A Debe community is now in uproar after a land developer tore down a villager’s house on Monday night leaving him homeless.
Shah Mohammed, 57, of Gandhi Village, said he was at work when his mother-in-law Dassie Persad called him saying an excavator was demolishing his home.
Persad said when he got there everything he owned, including his prized record collection, was destroyed.
The excavator knocked over two trees and dumped mounds of dirt on his possessions.
“I want to know how this could happen to me. We have been paying rent for this land. My records were worth more than $500,000. I collecting them for years,” Mohammed said.
His ex-wife Seeta Mohammed said they have been living on the land for over 37 years.
Seeta said in 2014 after she paid rent, the landowner told her that they wanted to survey the property and plot it out so they could purchase it.
“They told us not to pay any more rent until the survey is complete. Then we heard that the land was sold to a contractor,” Seeta said.
She added that the land developer never gave them any notice of eviction.
“It is really unfair and we want justice,” Seeta said.
Community activist Edward Moodie claimed the developer has been acquiring vast acreages of land in the area.
He noted that several reports have been made to the Penal/Debe Regional Corporation.
Moodie said he will seek legal redress and claimed the developer had exacerbated flooding in the area by altering a watercourse.
Contacted for comment, chairman of the Corporation Dr Allen Sammy said the matter is currently being reviewed by the corporation’s technical team. He said a survey done by the corporation showed that the developer had altered the river and this had exacerbated flooding.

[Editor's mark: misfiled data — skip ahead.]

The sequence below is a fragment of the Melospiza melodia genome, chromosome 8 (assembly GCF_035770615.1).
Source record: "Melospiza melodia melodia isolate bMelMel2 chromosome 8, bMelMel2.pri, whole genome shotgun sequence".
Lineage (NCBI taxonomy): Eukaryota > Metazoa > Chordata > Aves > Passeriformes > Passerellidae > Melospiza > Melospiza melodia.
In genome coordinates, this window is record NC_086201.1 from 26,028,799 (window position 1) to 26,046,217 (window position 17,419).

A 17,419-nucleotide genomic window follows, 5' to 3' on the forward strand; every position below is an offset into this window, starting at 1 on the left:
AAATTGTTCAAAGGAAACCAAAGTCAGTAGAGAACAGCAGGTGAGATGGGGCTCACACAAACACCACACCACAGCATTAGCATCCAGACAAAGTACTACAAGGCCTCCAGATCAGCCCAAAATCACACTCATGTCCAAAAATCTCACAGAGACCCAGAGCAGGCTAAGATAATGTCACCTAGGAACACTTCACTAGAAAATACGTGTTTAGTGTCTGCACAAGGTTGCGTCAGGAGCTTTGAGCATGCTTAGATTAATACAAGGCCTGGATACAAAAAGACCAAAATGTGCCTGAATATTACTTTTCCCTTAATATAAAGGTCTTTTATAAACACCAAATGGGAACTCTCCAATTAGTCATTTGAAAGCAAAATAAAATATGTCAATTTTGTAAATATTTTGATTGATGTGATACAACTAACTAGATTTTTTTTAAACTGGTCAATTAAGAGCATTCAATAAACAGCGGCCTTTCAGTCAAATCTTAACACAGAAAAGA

“We have written to the developer and we expect him to make the changes. While we welcome business, we wish that people could adhere to the rules. This is in the Oropouche Drainage Basin and this project has caused some problems,” he added. Sammy said he was uncertain whether the developer had applied for a change of land use to construct industrial buildings on the property.
“Due process must be followed. I believe that the lands would been zoned for agricultural use and not commercial use but I don’t know if he applied and got a change in land use. We have served him letters advising that he has to fix the altered watercourse,” Sammy said.
Asked whether the corporation will be taking legal action to stop the continuation of the project if the developer fails to adhere to instructions, Sammy said, “Whatever we have to do legally we will do it. We have 17 matters in court right now.”
Contacted yesterday, Local Government Minister Kazim Hosein said developers should not be making alterations of watercourses.
“We have been fighting all along to make sure that the citizens get the proper approvals before they engage in development. There is an engineering and building department where you can get advice. When people block water courses and the rainy season comes there are floods and people may want to blame the Government when they should be blaming those who do illegal blocking of water courses,” he added.
Calls and messages to a cellphone and landline listed on the land developer’s website were not returned.